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A Beaver Lodge

With colorful canyons, mountains of glass and boiling geysers to hold their attention, few Yellowstone Park visitors spend time watching that lowly rodent, the beaver. But the famous British author Rudyard Kipling thought they were worth writing about after his visit there in 1889. Here’s his description.

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The sun began to sink, and there was a taste of frost about, and we went swiftly from the forest into the open, dashed across a branch of the Firehole River and found a wood shanty, even rougher than the last, at which, after a forty-mile drive, we were to dine and sleep.

In the cool, crisp quiet of the evening I sought that river, and found a pile of newly gnawed sticks and twigs. The beaver works with the cold chisel, and a few clean strokes suffice to level a four-inch bole. Across the water on the far bank glimmered, with the ghastly white of peeled dead timber, the beaver-lodge—a mass of disheveled branches. The inhabitants had dammed the stream lower down and spread it into a nice little lake. The question was, would they come out for their walk before it got too dark to see.and there were rumors of bears and other cheerful monsters in the woods on the hill at the back of the building.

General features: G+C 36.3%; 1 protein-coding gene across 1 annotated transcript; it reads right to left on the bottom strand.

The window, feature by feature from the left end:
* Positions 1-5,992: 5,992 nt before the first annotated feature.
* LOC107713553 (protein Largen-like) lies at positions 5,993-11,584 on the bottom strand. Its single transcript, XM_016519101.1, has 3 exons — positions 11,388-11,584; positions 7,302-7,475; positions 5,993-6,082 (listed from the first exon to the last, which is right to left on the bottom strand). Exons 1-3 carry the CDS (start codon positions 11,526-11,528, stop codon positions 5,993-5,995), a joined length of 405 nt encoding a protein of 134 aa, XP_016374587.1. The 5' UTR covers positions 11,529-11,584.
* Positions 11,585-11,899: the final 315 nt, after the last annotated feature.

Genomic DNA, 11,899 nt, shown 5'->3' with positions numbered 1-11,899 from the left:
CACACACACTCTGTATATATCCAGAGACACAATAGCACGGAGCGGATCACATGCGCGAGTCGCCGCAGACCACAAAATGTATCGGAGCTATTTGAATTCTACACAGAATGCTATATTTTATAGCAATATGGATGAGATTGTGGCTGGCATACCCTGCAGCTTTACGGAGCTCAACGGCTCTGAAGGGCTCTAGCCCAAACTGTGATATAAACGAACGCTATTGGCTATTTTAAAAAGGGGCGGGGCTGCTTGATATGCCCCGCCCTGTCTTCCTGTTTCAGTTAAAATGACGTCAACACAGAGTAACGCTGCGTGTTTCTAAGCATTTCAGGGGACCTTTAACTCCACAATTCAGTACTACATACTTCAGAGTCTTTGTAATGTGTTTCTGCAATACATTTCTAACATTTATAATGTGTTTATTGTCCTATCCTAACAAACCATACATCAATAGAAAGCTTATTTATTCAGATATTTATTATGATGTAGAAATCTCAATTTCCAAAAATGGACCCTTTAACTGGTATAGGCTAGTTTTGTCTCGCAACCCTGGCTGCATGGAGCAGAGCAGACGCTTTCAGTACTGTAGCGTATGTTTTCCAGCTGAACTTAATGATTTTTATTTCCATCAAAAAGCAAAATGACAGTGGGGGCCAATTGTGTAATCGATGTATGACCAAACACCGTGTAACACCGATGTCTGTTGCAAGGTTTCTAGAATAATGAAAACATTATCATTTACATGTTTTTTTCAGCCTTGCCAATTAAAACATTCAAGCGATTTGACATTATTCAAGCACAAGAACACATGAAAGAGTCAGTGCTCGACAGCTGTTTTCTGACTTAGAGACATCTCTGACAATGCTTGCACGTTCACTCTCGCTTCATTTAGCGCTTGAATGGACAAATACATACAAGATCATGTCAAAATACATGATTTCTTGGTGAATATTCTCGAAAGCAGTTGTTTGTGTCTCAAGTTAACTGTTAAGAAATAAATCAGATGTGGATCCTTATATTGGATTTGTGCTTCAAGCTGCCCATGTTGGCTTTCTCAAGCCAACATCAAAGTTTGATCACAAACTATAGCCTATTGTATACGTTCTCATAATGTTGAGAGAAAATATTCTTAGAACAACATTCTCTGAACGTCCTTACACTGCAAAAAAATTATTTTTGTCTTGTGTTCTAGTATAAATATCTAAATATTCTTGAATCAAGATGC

They came—blessings on their blunt muzzles, they came—as shadows come, drifting down the stream, stirring neither foot nor tail. There were three of them. One went down to investigate the state of the dam; the other two began to look for supper.

There is only one thing more startling than the noiselessness of a tiger in the jungle, and that is the noiselessness of a beaver in the water. The straining ear could catch no sound whatever till they began to eat the thick green river-scudge that they call beaver-grass.

I, bowed among the logs, held my breath and stared with all my eyes. They were not ten yards from me, and they would have eaten their dinner in peace so long as I had kept absolutely still.

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— Excerpt from Rudyard Kipling, “The Yellowstone Park.” The Kipling Reader for the Upper Grades. D. Appleton and Company: New York, 1905. Pp. 141-148.

— Photo, Coppermine Photo Gallery.

— You also might enjoy “Rudyard Kipling Goes Fishing With Yankee Jim.”

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